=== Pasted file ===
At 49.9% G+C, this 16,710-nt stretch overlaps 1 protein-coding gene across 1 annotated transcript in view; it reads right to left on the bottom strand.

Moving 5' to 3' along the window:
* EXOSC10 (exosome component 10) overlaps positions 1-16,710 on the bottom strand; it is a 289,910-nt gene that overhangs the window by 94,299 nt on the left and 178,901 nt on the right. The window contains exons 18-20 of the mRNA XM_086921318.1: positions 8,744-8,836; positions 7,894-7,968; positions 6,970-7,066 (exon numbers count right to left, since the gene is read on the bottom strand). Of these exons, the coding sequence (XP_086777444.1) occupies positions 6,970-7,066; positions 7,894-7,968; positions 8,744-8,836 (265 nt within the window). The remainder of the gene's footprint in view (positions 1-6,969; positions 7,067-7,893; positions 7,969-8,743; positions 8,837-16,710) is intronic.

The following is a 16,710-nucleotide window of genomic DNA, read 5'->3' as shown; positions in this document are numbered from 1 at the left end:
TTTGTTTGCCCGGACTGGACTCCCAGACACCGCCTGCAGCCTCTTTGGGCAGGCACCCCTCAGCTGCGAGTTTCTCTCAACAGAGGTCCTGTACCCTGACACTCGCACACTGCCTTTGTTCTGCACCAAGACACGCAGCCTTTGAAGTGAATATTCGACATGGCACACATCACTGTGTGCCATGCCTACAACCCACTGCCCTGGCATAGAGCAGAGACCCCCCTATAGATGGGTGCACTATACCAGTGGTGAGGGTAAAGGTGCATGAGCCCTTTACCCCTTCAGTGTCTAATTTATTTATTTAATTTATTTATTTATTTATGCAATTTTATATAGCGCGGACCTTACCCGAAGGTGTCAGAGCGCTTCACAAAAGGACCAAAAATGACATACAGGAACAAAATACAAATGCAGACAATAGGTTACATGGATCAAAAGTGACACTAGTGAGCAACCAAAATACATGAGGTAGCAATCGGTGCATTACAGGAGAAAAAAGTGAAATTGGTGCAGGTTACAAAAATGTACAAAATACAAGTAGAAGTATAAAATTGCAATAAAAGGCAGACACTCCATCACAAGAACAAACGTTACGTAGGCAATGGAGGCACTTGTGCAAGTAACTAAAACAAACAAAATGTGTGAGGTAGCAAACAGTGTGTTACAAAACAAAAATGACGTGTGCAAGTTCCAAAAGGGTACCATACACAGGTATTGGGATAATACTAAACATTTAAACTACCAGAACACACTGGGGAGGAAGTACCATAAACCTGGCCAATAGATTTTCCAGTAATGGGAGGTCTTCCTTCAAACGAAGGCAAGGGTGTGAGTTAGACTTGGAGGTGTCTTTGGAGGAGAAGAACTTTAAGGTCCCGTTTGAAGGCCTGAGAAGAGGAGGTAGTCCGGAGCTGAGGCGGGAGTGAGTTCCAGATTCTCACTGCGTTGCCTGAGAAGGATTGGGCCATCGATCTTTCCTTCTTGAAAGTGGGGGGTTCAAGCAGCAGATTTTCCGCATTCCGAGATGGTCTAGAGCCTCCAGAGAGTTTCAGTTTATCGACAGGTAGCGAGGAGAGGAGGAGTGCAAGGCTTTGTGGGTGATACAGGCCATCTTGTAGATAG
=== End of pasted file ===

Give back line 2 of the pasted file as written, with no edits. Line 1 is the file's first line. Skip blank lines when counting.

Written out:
Moving 5' to 3' along the window: